A "neutral" government with a deadline attached

In the televised press conference, President Mattarella said all previous cross vetoes had been confirmed during the meetings and that no new possibilities for an agreement had emerged. He added that since the beginning of the legislature he had ruled out the possibility of a minority government (Salvini’s last proposal) and that the current caretaker government led by Paolo Gentiloni had completed its mission and could not be prorogated. 

Mattarella stressed that given the demanding international agenda (the European Council late in June) and with a budgetary season to be completed, Italy needed a fully empowered government. With no political solution, he suggested that a "neutral" government should be formed, meant to take part in negotiations with Brussels and to approve a budget focused on sterilisation of the VAT increase, which is due to kick in on 1 January 2019. 

In Mattarella's plan such a government, formed with ministers who would not run as candidates in the following election, should complete its mission in December, bringing Italy back to the polls early in 2019. Mattarella left the door open to an eventual change of mind, adding that such a government could be substituted with a political one if parliamentary support for a political majority eventually materialised over this period. If instead, the neutral government failed to get parliamentary support, it would remain in place as a caretaker until new elections either in July or after the summer, a first in post-war Italian history in both cases but with different negative implications.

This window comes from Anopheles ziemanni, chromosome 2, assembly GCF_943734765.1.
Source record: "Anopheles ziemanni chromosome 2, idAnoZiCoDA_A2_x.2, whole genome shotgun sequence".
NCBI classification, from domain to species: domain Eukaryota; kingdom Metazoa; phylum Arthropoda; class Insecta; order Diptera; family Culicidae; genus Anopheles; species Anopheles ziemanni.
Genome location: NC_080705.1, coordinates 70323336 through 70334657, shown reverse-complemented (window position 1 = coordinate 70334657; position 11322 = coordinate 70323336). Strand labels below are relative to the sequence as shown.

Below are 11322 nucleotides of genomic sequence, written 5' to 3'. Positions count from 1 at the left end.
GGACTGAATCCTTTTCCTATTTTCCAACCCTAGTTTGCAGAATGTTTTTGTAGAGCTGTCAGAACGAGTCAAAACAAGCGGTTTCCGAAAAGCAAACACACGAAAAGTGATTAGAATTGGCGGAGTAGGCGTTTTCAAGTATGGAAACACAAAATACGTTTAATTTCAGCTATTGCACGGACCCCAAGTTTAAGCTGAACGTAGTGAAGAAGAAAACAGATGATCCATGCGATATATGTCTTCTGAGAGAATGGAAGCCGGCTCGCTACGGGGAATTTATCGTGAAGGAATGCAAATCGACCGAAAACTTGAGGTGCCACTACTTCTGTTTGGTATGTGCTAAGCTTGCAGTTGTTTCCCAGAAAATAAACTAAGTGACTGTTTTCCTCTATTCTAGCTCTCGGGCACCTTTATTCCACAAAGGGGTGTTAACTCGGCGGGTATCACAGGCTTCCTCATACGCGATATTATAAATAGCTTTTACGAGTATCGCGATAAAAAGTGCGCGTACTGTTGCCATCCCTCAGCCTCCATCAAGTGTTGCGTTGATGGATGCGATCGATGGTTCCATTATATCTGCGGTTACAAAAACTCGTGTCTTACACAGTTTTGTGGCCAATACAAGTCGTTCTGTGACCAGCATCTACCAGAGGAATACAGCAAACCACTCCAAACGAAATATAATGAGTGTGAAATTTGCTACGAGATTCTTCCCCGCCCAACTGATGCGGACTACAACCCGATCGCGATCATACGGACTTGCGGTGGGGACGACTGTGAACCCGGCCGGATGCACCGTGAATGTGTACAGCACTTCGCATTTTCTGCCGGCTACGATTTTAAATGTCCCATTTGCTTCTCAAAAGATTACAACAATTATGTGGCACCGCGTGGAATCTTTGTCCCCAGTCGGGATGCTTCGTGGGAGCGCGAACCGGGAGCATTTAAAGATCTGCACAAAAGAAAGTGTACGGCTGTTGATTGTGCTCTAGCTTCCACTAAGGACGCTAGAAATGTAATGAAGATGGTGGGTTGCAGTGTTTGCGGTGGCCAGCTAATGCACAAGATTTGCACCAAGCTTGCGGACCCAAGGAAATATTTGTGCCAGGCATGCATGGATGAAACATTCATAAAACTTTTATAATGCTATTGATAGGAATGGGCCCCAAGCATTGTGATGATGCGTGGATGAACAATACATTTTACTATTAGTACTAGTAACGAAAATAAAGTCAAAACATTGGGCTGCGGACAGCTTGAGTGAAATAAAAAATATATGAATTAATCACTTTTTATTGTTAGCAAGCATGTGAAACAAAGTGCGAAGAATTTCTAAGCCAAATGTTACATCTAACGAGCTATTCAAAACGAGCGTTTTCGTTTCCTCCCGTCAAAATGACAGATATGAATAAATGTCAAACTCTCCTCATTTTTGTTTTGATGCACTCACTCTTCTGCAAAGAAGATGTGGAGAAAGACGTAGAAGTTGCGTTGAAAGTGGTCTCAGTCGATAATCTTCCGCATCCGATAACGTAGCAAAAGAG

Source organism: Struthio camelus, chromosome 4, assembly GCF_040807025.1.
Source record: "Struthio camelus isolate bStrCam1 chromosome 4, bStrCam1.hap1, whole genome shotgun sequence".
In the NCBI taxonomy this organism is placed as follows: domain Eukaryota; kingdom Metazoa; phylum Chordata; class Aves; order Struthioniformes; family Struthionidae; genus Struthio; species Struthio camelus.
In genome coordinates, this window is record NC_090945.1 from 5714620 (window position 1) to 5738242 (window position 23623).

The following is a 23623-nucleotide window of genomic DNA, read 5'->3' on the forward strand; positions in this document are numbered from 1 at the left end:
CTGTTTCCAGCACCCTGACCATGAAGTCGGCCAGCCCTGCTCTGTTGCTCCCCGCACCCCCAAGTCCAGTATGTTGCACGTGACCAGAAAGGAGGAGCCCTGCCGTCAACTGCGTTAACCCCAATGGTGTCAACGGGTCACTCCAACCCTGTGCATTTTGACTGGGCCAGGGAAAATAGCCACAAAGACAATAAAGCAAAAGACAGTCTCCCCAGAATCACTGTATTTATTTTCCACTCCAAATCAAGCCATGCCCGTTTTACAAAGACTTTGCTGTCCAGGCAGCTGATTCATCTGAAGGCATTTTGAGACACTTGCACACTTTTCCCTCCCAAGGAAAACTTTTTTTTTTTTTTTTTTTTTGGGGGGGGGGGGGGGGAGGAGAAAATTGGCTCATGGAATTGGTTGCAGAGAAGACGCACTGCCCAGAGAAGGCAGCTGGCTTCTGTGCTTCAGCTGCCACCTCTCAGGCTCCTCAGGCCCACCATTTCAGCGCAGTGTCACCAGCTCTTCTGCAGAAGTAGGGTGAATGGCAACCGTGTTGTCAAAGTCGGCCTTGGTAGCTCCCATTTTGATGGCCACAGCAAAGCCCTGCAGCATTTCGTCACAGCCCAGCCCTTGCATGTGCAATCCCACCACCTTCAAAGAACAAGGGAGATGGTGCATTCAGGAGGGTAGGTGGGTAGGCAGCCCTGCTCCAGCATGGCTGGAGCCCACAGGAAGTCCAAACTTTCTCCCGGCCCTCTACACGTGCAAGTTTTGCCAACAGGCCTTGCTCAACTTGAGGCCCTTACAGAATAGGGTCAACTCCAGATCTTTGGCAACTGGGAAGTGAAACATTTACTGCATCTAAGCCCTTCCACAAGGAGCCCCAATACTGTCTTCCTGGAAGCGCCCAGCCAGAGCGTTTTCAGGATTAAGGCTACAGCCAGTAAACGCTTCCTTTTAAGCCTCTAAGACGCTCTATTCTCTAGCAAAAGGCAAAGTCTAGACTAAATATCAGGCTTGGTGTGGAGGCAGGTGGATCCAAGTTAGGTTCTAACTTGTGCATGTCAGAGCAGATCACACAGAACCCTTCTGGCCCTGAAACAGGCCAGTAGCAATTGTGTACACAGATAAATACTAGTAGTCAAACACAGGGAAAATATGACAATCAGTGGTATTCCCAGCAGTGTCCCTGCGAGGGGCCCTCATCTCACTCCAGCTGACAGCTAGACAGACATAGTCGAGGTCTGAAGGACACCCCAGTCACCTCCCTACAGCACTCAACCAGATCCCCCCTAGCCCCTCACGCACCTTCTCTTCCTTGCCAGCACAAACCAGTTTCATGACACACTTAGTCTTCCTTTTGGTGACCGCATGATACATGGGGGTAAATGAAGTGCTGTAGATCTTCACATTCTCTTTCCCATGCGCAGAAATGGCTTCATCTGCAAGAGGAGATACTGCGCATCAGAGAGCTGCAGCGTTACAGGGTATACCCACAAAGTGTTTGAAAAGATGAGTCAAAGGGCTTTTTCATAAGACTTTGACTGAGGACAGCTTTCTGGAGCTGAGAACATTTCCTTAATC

Firm reaction from Di Maio and Salvini points to higher risk of the snap election solution

The first reactions of Di Maio and Salvini to President Mattarella's proposal have not been encouraging. Both said they would not support any "neutral" government, calling for a July vote instead. Forza Italia took its time, still pledging the centre-right unity but at the same time stating it was not in favour of a vote in July. The PD, instead, said it was in favour of Mattarella's neutral government. As we write, the chances of success of the neutral government attempt look low. What about the schedule? Once being officially sworn in, the new neutral government will have to undergo a confidence vote in both branches of the Italian parliament within ten days. 

Should it fail to get it, President Mattarella would dissolve parliament, and new elections will be held between 45 and 70 days after the parliament dissolution. Setting the vote on 22 July, the last possible date in that month, would require the parliament to be dissolved no later than the end of May. 

This is a narrow window of opportunity, which makes a September/October alternative more likely, in our view. The ball is now in the parliament's court. Even though the odds seem to point to a snap election, this is not a done deal yet. The disclosure of the line-up of the new neutral government might still have an impact on the ultimate decisions.